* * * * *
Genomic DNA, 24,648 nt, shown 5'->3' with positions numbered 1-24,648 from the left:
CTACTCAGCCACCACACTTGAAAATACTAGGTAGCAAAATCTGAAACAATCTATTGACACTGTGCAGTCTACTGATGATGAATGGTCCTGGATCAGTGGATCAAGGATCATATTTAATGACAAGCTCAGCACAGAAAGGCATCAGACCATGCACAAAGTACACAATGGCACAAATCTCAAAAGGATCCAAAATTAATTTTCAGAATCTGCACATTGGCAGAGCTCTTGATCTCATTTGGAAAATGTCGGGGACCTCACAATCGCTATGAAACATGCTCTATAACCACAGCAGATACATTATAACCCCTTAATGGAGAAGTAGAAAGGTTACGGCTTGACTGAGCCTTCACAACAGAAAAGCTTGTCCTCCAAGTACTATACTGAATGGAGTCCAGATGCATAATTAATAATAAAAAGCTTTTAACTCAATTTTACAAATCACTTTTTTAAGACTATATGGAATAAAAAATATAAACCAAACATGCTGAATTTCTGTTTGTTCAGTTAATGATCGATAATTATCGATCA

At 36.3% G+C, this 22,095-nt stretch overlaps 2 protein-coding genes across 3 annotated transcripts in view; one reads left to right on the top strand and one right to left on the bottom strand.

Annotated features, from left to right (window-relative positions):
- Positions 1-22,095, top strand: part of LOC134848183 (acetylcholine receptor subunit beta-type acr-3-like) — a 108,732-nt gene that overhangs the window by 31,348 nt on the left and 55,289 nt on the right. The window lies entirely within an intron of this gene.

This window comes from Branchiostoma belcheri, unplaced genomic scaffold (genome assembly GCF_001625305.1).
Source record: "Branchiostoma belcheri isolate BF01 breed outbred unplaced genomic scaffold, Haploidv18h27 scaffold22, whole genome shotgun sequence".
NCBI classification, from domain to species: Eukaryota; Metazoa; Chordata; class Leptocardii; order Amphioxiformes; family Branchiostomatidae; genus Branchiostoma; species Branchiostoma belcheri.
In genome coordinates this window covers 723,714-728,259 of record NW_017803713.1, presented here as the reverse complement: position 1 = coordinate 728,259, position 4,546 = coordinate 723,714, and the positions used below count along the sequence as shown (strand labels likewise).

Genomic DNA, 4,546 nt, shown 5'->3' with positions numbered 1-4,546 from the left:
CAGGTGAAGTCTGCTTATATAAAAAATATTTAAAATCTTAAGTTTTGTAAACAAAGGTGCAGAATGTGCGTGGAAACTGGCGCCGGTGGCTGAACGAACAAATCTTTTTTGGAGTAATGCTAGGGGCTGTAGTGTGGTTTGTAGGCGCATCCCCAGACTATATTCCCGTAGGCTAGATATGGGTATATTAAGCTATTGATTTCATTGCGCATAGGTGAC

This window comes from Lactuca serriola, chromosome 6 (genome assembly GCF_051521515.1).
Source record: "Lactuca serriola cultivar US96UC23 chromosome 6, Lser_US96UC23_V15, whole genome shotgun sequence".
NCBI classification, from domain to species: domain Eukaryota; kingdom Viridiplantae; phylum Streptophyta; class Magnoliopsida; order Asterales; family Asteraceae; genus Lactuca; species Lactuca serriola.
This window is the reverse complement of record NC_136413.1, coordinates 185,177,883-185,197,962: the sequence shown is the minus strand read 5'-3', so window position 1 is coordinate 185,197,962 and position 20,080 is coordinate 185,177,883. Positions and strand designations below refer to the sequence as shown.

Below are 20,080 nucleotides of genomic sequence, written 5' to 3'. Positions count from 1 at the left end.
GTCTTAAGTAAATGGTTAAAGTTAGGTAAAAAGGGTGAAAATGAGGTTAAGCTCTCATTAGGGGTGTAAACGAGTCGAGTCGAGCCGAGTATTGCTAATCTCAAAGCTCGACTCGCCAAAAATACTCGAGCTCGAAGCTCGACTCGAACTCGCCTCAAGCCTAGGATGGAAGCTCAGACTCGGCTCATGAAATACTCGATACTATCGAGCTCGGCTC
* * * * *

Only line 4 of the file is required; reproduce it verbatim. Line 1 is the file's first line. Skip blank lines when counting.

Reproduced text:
Annotated features, from left to right (window-relative positions):